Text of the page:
Austin, Tex.-based Brigham Exploration Co. (NASDAQ: BEXP) said April 13 that its Sorenson 29-32 #2H Bakken well produced a North Dakota Bakken record 5,330 barrels of oil equivalent during its early 24-hour peak flow-back period. In addition, the company’s Johnson 30-19 #1H Bakken well, located in Richland County, Montana, produced a Montana Bakken record early 24-hour peak flow back rate of about 2,962 barrels of oil equivalent.
Brigham also announced the completion of four additional North Dakota Bakken wells and, as a result, has completed 56 consecutive long lateral high frac stage wells in North Dakota at an average early 24-hour peak flow-back rate of about 2,884 barrels of oil equivalent.
Brigham’s Sorenson 29-32 #2H produced a North Dakota Bakken record 5,330 barrels of oil equivalent (4,661 barrels of oil and 4.01 MMcf of natural gas) during its early 24-hour peak flow back period. The Sorenson 29-32 #2H, which is located in Brigham’s Ross project area in Mountrail County, North Dakota, supplants Brigham’s Sorenson 29-32 #1H as the record initial rate Bakken well.
To date, based on publically available information, Brigham has the four highest initial rate Bakken wells and seven of the top 10 initial rate Bakken wells in the Williston Basin. The Sorenson 29-32 #2H represents Brigham's first infill well completion in its Ross project area and was drilled, on average, approximately 1,720 feet from the Sorenson 29-32 #1H well, which was completed in April 2010. The Sorenson 29-32 #2H was completed with 38 frac stages.
The Sorenson 29-32 #2H and the Cvancara 20-17 #1H, which produced about 4,402 barrels of oil equivalent during its early 24-hour peak flow back period, were the first wells drilled and completed using Brigham’s smart pad design. The smart pad design allows wells to be drilled from the same pad and simultaneously fracture stimulated. Brigham estimates that around 10% to 20% in cost savings can be achieved with implementation of smart pad drilling and completion techniques.
Brigham said the Johnson 30-19 #1H in Richland County produced about 2,962 barrels of oil equivalent (2,684 barrels of oil and 1.67 MMcf of natural gas) during its early 24-hour peak flow back period. The well was completed with 36 fracture stimulation stages, and based on publically available information, is the record initial rate Bakken well in Montana.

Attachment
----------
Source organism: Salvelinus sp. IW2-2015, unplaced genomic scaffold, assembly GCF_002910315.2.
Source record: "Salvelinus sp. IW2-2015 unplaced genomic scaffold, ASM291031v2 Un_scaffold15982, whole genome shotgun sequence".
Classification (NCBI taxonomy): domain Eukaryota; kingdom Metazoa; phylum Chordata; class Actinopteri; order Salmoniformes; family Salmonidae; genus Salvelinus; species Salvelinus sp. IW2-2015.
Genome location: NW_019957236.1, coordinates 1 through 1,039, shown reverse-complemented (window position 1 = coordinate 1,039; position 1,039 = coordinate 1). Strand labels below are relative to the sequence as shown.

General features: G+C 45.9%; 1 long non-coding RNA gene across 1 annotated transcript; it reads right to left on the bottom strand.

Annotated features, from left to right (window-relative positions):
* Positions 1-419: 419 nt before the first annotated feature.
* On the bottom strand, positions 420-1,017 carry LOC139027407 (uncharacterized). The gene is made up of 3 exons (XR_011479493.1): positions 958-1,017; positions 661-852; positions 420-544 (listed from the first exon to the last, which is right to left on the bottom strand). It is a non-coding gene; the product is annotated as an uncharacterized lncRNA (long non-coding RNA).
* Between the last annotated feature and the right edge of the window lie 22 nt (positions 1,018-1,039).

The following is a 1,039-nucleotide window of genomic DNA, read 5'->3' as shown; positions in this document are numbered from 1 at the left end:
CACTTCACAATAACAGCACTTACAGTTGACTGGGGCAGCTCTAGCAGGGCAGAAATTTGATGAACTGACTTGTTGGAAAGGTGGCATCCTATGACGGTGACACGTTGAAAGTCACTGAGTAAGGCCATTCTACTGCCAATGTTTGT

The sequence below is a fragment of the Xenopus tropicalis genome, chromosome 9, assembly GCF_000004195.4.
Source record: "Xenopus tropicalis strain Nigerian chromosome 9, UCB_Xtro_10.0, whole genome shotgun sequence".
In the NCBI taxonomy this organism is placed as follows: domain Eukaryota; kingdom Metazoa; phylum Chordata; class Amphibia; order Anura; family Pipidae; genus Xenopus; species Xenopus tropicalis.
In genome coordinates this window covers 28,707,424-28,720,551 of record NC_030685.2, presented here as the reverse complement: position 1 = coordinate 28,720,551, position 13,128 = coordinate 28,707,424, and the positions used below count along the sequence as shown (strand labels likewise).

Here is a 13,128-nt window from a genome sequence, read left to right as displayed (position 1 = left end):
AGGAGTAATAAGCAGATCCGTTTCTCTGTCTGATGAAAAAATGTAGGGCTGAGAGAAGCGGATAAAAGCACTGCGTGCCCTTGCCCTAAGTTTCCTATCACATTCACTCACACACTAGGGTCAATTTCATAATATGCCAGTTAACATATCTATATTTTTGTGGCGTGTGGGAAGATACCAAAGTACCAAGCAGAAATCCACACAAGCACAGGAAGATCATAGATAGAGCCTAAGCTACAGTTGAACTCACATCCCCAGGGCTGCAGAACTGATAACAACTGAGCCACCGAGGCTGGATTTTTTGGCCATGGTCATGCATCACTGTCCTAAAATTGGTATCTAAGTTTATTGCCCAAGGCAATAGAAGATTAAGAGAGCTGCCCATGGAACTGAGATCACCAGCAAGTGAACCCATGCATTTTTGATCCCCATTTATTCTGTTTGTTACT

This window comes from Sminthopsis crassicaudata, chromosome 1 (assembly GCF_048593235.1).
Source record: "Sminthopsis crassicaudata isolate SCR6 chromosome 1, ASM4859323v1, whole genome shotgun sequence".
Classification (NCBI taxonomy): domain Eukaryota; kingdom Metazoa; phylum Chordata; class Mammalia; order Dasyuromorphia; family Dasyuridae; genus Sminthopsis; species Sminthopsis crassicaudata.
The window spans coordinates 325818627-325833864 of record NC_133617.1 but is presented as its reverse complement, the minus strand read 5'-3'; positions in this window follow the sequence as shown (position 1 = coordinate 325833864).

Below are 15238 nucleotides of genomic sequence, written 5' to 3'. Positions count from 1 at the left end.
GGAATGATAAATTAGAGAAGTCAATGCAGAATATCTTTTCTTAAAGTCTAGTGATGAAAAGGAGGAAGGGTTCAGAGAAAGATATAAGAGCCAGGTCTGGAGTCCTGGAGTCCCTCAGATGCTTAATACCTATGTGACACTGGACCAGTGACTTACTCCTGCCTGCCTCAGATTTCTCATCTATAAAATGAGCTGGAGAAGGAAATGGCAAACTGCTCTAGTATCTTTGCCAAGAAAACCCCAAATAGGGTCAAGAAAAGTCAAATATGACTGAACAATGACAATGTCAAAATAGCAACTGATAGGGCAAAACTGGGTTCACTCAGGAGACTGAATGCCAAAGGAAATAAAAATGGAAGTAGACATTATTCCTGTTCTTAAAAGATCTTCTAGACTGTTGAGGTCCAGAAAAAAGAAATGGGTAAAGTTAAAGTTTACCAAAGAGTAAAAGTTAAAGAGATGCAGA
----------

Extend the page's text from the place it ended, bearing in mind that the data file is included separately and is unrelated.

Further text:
Brigham has now completed 56 consecutive long lateral high frac stage wells in North Dakota with an average early 24-hour peak flow back rate of around 2,884 barrels of oil equivalent.
Brigham’s accelerated development of its acreage in North Dakota and Montana is proceeding with four operated rigs drilling in Rough Rider, two operated rigs drilling in Ross, and one operated rig drilling in Montana. Brigham’s eighth dedicated operated rig is expected to arrive in May.
Bud Brigham, chairman, president, and CEO, commented: “Our team continues to deliver outstanding operational results with record-setting Bakken wells in North Dakota and Montana. The impressive results of the Sorenson 29-32 #2H, which was drilled approximately one year after the Sorenson 29-32 #1H, clearly demonstrates the substantial net asset value attributable to our infill drilling locations.”
He continued, “The extremely positive results of our Johnson 30-19 #1H, which is located in Richland County, further de-risks part of our Montana acreage for the Bakken. Our de-risking should continue based on the results of the fracture stimulation of the Voss 21-11H, which is expected to occur later this month. Plans are to continue to work towards de-risking larger parts of our Montana acreage by drilling a total of four additional wells over the next several months.”
Brigham concluded, “Importantly, our acceleration in the Williston Basin continues to be on schedule as we expect to begin operating two fully dedicated frac crews this month and expect our next dedicated operated rig to arrive in May. Our core acreage position combined with our operational expertise and accelerated development is anticipated to set us up for a very positive 2011 in terms of net asset value growth. Looking ahead, given the remarkably consistent results associated with our 56 consecutive long lateral high frac stage completions in North Dakota, it’s likely that we will no longer release individual well early 24-hour peak rates, except in certain circumstances, such as where results provide specific information with respect to de-risking our non-core acreage and the resulting net asset value accretion.”